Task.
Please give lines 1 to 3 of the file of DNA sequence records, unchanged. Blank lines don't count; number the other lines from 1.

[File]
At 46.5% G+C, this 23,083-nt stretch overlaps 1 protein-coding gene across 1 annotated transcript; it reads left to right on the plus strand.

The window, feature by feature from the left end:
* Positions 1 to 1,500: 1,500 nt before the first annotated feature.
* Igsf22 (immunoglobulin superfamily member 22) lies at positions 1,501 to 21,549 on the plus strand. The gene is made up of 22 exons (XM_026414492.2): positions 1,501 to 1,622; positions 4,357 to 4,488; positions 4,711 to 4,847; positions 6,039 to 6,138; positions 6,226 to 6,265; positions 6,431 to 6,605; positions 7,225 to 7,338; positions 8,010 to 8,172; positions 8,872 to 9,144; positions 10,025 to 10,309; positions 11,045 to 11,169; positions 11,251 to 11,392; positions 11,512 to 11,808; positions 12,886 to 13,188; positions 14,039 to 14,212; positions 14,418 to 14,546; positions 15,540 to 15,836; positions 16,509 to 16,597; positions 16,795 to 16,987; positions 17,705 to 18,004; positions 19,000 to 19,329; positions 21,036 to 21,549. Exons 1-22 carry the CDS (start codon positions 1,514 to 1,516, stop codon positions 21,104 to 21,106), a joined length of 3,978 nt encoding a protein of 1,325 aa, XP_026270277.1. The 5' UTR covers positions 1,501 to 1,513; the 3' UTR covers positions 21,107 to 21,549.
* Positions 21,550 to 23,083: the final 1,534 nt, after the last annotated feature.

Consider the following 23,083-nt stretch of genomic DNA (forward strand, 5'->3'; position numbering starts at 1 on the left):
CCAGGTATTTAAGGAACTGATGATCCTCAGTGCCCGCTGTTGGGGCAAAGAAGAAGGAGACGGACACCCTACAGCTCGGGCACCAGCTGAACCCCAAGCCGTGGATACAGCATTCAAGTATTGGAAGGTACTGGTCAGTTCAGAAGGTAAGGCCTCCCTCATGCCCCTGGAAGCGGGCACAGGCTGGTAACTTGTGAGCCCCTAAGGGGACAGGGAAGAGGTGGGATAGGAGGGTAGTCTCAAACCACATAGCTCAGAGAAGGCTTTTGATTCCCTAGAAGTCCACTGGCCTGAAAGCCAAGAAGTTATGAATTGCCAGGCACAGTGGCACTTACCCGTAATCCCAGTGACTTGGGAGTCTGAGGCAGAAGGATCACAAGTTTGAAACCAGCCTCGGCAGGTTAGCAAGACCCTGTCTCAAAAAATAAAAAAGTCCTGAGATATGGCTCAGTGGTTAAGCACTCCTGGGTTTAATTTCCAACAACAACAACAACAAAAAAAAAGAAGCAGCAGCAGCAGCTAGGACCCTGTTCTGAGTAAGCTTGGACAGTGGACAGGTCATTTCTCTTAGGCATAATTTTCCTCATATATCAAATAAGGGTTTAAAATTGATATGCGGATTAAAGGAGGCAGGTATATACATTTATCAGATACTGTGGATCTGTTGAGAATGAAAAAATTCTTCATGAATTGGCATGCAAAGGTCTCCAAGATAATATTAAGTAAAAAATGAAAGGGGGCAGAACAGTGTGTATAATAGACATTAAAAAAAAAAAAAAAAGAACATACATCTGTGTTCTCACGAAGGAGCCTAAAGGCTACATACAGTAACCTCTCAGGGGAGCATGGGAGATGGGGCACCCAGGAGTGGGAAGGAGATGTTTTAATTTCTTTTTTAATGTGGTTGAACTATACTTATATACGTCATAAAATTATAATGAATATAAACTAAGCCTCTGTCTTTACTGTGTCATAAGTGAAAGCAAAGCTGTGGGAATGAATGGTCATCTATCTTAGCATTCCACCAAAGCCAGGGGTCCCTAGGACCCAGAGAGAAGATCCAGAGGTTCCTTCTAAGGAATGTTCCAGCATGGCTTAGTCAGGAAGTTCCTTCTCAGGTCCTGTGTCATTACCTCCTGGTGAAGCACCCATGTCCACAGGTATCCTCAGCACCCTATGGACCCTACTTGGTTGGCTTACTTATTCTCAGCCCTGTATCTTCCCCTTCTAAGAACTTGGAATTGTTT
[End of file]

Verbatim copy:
At 46.5% G+C, this 23,083-nt stretch overlaps 1 protein-coding gene across 1 annotated transcript; it reads left to right on the plus strand.

The window, feature by feature from the left end:
* Positions 1 to 1,500: 1,500 nt before the first annotated feature.